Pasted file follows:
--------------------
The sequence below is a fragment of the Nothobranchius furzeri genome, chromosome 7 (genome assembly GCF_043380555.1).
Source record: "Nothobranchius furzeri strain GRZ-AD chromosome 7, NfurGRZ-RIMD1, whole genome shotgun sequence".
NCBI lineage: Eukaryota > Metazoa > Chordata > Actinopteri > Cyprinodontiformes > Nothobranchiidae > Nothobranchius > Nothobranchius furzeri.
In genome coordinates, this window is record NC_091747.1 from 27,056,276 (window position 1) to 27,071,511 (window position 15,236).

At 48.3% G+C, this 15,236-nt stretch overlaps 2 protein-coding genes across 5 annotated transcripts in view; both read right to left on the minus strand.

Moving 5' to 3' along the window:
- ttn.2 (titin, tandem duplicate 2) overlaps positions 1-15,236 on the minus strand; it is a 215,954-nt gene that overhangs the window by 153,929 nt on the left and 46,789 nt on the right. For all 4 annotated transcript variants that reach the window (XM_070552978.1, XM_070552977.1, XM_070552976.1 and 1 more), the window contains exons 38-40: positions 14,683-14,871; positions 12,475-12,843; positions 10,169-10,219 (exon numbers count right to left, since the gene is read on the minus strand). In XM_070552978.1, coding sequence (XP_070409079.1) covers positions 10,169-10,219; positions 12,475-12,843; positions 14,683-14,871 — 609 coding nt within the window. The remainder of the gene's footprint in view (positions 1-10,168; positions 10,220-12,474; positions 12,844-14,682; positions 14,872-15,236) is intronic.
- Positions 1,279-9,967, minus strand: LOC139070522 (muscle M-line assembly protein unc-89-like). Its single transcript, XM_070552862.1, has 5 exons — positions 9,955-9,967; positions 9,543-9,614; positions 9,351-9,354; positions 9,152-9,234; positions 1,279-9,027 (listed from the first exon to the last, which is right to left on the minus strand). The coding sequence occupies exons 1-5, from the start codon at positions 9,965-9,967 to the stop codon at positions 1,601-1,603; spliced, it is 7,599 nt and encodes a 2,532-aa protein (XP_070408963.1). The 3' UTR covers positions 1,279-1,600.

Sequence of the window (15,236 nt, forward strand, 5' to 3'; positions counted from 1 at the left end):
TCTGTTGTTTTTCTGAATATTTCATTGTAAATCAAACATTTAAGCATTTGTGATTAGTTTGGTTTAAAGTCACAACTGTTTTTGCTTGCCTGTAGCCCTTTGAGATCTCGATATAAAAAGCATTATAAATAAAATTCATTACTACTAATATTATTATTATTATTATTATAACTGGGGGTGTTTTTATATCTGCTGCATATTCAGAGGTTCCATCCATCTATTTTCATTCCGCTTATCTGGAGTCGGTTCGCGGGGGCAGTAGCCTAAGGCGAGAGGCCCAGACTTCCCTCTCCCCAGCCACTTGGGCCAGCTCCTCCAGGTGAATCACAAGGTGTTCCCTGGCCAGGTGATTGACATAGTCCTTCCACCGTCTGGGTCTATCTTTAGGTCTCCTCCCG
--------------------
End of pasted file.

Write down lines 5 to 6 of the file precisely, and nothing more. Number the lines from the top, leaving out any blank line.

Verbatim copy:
At 48.3% G+C, this 15,236-nt stretch overlaps 2 protein-coding genes across 5 annotated transcripts in view; both read right to left on the minus strand.

Moving 5' to 3' along the window: